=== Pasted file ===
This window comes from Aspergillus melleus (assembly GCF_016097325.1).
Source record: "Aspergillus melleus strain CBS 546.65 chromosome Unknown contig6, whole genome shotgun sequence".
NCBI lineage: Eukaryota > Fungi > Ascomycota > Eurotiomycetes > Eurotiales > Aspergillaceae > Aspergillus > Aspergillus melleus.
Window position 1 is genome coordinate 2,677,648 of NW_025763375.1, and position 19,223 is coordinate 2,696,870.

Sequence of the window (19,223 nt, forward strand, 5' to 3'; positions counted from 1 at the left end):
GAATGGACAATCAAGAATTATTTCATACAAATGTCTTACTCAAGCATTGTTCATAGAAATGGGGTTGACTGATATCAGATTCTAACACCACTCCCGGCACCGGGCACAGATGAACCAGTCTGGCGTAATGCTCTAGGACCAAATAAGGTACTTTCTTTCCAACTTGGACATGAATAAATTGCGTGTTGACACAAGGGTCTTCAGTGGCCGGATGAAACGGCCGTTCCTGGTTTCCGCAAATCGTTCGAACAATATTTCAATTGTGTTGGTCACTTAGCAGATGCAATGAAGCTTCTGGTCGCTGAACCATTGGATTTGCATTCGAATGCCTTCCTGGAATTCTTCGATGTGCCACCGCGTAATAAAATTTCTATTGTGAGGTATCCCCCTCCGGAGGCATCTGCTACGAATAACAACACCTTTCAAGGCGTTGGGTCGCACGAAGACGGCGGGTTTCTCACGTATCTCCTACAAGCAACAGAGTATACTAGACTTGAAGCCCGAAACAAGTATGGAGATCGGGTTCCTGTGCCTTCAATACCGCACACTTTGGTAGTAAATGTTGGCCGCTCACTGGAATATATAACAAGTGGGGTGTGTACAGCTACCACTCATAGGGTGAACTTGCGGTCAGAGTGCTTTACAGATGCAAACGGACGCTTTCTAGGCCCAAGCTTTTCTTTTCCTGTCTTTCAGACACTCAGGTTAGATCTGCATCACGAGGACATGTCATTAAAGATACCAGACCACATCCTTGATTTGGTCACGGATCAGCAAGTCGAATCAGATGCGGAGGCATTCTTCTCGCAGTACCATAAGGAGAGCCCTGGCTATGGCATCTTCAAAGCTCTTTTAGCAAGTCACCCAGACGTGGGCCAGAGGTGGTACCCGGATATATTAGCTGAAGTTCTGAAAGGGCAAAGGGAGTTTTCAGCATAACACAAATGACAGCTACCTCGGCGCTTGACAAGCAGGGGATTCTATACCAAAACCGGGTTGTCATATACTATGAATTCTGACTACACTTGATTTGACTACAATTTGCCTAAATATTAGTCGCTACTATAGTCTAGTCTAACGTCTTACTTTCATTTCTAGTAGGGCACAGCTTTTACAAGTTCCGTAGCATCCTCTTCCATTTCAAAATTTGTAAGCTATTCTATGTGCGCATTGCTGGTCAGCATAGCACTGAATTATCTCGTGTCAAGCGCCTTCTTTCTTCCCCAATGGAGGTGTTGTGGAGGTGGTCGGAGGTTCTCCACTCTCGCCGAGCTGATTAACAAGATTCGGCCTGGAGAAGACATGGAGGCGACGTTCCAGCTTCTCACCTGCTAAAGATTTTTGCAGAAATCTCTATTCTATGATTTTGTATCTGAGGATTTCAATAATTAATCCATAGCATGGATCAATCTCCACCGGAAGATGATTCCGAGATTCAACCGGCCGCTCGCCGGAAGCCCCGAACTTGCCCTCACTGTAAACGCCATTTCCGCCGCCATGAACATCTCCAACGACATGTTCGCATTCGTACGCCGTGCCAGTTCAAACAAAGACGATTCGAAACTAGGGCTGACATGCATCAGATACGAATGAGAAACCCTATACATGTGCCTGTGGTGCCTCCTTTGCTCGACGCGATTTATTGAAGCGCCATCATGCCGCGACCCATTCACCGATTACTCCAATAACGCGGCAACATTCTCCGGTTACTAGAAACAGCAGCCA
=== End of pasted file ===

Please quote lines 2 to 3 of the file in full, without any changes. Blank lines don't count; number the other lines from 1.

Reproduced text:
Source record: "Aspergillus melleus strain CBS 546.65 chromosome Unknown contig6, whole genome shotgun sequence".
NCBI lineage: Eukaryota > Fungi > Ascomycota > Eurotiomycetes > Eurotiales > Aspergillaceae > Aspergillus > Aspergillus melleus.